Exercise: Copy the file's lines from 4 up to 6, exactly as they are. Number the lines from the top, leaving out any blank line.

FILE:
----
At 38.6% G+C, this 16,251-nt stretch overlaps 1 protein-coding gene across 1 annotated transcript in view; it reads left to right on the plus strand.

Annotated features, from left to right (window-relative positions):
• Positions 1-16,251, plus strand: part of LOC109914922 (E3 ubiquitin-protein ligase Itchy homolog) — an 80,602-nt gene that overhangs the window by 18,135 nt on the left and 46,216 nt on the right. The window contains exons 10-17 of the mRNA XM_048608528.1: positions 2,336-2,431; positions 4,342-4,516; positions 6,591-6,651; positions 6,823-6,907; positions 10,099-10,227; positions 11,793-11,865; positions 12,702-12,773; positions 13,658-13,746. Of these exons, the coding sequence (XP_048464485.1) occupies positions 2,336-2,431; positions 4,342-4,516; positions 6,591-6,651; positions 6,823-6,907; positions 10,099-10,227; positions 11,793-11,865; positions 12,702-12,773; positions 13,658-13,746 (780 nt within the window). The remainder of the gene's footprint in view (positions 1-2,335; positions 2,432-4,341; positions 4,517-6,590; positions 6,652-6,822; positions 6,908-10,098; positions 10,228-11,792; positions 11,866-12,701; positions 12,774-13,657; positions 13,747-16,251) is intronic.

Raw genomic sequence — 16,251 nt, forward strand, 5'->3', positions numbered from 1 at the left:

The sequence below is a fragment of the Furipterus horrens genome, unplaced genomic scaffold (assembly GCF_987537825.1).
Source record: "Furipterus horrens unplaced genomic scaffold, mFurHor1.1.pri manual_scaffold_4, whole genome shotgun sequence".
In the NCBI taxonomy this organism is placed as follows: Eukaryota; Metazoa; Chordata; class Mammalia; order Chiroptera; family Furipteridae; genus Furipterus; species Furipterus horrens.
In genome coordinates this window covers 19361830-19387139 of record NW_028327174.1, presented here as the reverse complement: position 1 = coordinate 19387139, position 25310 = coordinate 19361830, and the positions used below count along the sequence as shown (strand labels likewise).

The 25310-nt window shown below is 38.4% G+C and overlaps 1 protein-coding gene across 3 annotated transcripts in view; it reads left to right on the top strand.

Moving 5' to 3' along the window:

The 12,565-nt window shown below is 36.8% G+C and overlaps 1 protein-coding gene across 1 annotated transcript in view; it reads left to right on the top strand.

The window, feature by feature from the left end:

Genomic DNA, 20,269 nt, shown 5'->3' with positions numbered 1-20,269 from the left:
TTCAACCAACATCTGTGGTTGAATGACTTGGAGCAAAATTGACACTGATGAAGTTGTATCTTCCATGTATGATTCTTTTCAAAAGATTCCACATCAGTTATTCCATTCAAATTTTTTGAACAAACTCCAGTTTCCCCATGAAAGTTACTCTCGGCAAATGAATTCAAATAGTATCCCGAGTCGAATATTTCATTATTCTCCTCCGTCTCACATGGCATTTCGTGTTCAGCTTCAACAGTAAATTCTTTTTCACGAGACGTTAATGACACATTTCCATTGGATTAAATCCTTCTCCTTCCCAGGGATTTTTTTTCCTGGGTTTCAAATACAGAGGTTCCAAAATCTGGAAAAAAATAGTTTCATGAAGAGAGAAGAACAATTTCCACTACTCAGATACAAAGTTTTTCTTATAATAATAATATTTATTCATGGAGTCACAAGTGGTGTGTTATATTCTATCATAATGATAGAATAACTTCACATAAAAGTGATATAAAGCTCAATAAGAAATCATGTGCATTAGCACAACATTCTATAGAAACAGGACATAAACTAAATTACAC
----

Raw genomic sequence — 16,251 nt, forward strand, 5'->3', positions numbered from 1 at the left:

The sequence below is a fragment of the Furipterus horrens genome, unplaced genomic scaffold (assembly GCF_987537825.1).
Source record: "Furipterus horrens unplaced genomic scaffold, mFurHor1.1.pri manual_scaffold_4, whole genome shotgun sequence".